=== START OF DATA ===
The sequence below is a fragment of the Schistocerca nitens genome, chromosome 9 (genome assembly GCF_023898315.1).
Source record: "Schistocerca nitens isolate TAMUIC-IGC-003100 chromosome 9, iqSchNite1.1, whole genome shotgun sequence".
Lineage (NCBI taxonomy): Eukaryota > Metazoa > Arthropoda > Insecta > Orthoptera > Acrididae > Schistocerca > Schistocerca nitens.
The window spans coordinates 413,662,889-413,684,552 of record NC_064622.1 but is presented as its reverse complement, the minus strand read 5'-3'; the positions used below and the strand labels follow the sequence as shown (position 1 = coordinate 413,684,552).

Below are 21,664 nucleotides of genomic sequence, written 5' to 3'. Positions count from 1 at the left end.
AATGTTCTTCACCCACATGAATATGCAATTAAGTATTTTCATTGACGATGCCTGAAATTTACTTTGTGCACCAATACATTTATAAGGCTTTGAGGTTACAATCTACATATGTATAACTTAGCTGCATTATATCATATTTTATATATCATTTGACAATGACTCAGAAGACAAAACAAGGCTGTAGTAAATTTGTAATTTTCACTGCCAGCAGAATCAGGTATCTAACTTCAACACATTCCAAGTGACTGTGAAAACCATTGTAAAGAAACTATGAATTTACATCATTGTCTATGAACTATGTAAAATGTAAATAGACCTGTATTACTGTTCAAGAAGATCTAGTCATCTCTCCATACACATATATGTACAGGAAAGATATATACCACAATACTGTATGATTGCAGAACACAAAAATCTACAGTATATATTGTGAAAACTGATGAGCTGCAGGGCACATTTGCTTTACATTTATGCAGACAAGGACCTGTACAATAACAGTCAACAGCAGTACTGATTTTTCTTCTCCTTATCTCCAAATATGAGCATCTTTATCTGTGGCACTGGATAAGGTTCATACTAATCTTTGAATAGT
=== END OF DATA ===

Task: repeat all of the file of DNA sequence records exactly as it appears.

The sequence below is a fragment of the Schistocerca nitens genome, chromosome 9 (genome assembly GCF_023898315.1).
Source record: "Schistocerca nitens isolate TAMUIC-IGC-003100 chromosome 9, iqSchNite1.1, whole genome shotgun sequence".
Lineage (NCBI taxonomy): Eukaryota > Metazoa > Arthropoda > Insecta > Orthoptera > Acrididae > Schistocerca > Schistocerca nitens.
The window spans coordinates 413,662,889-413,684,552 of record NC_064622.1 but is presented as its reverse complement, the minus strand read 5'-3'; the positions used below and the strand labels follow the sequence as shown (position 1 = coordinate 413,684,552).

Below are 21,664 nucleotides of genomic sequence, written 5' to 3'. Positions count from 1 at the left end.
AATGTTCTTCACCCACATGAATATGCAATTAAGTATTTTCATTGACGATGCCTGAAATTTACTTTGTGCACCAATACATTTATAAGGCTTTGAGGTTACAATCTACATATGTATAACTTAGCTGCATTATATCATATTTTATATATCATTTGACAATGACTCAGAAGACAAAACAAGGCTGTAGTAAATTTGTAATTTTCACTGCCAGCAGAATCAGGTATCTAACTTCAACACATTCCAAGTGACTGTGAAAACCATTGTAAAGAAACTATGAATTTACATCATTGTCTATGAACTATGTAAAATGTAAATAGACCTGTATTACTGTTCAAGAAGATCTAGTCATCTCTCCATACACATATATGTACAGGAAAGATATATACCACAATACTGTATGATTGCAGAACACAAAAATCTACAGTATATATTGTGAAAACTGATGAGCTGCAGGGCACATTTGCTTTACATTTATGCAGACAAGGACCTGTACAATAACAGTCAACAGCAGTACTGATTTTTCTTCTCCTTATCTCCAAATATGAGCATCTTTATCTGTGGCACTGGATAAGGTTCATACTAATCTTTGAATAGT